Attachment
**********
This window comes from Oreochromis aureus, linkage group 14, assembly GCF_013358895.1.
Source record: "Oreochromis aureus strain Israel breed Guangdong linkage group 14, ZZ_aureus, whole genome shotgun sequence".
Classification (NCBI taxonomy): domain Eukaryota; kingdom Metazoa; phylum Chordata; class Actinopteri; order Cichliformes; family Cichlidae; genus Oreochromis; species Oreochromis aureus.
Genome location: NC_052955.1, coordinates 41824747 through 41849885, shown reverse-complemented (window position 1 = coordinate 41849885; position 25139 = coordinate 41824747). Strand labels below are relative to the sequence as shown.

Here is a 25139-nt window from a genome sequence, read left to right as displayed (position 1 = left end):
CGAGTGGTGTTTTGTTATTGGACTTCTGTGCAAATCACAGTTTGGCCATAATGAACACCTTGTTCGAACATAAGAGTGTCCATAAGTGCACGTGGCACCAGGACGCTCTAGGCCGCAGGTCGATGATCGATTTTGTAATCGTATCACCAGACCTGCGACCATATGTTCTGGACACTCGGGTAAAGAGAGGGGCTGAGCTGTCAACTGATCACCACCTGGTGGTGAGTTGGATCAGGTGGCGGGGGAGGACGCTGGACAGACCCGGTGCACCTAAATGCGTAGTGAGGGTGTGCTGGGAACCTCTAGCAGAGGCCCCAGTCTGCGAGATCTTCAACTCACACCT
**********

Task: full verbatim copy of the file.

This window comes from Oreochromis aureus, linkage group 14, assembly GCF_013358895.1.
Source record: "Oreochromis aureus strain Israel breed Guangdong linkage group 14, ZZ_aureus, whole genome shotgun sequence".
Classification (NCBI taxonomy): domain Eukaryota; kingdom Metazoa; phylum Chordata; class Actinopteri; order Cichliformes; family Cichlidae; genus Oreochromis; species Oreochromis aureus.
Genome location: NC_052955.1, coordinates 41824747 through 41849885, shown reverse-complemented (window position 1 = coordinate 41849885; position 25139 = coordinate 41824747). Strand labels below are relative to the sequence as shown.

Here is a 25139-nt window from a genome sequence, read left to right as displayed (position 1 = left end):
CGAGTGGTGTTTTGTTATTGGACTTCTGTGCAAATCACAGTTTGGCCATAATGAACACCTTGTTCGAACATAAGAGTGTCCATAAGTGCACGTGGCACCAGGACGCTCTAGGCCGCAGGTCGATGATCGATTTTGTAATCGTATCACCAGACCTGCGACCATATGTTCTGGACACTCGGGTAAAGAGAGGGGCTGAGCTGTCAACTGATCACCACCTGGTGGTGAGTTGGATCAGGTGGCGGGGGAGGACGCTGGACAGACCCGGTGCACCTAAATGCGTAGTGAGGGTGTGCTGGGAACCTCTAGCAGAGGCCCCAGTCTGCGAGATCTTCAACTCACACCT